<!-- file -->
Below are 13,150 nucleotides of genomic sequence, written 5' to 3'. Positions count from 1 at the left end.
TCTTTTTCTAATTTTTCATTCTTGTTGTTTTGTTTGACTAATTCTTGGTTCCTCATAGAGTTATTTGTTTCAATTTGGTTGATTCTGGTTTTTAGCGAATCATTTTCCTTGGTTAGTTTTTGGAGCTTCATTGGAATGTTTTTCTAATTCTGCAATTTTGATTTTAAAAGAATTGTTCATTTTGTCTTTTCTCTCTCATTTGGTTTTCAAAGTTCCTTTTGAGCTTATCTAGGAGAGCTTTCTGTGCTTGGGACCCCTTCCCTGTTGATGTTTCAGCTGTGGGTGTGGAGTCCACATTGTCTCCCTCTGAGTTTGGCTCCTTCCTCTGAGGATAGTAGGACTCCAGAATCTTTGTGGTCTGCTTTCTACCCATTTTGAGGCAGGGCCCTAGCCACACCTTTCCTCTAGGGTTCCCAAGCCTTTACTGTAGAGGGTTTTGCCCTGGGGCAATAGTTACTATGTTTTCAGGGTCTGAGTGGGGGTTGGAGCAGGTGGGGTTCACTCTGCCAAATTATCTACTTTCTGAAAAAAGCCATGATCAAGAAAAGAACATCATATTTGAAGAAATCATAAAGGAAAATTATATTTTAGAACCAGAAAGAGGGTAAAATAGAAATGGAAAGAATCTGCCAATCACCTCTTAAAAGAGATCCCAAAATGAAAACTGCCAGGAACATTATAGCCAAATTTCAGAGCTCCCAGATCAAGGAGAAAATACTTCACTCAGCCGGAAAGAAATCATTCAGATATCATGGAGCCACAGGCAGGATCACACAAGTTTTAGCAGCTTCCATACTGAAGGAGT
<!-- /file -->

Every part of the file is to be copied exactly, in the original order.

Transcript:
Below are 13,150 nucleotides of genomic sequence, written 5' to 3'. Positions count from 1 at the left end.
TCTTTTTCTAATTTTTCATTCTTGTTGTTTTGTTTGACTAATTCTTGGTTCCTCATAGAGTTATTTGTTTCAATTTGGTTGATTCTGGTTTTTAGCGAATCATTTTCCTTGGTTAGTTTTTGGAGCTTCATTGGAATGTTTTTCTAATTCTGCAATTTTGATTTTAAAAGAATTGTTCATTTTGTCTTTTCTCTCTCATTTGGTTTTCAAAGTTCCTTTTGAGCTTATCTAGGAGAGCTTTCTGTGCTTGGGACCCCTTCCCTGTTGATGTTTCAGCTGTGGGTGTGGAGTCCACATTGTCTCCCTCTGAGTTTGGCTCCTTCCTCTGAGGATAGTAGGACTCCAGAATCTTTGTGGTCTGCTTTCTACCCATTTTGAGGCAGGGCCCTAGCCACACCTTTCCTCTAGGGTTCCCAAGCCTTTACTGTAGAGGGTTTTGCCCTGGGGCAATAGTTACTATGTTTTCAGGGTCTGAGTGGGGGTTGGAGCAGGTGGGGTTCACTCTGCCAAATTATCTACTTTCTGAAAAAAGCCATGATCAAGAAAAGAACATCATATTTGAAGAAATCATAAAGGAAAATTATATTTTAGAACCAGAAAGAGGGTAAAATAGAAATGGAAAGAATCTGCCAATCACCTCTTAAAAGAGATCCCAAAATGAAAACTGCCAGGAACATTATAGCCAAATTTCAGAGCTCCCAGATCAAGGAGAAAATACTTCACTCAGCCGGAAAGAAATCATTCAGATATCATGGAGCCACAGGCAGGATCACACAAGTTTTAGCAGCTTCCATACTGAAGGAGT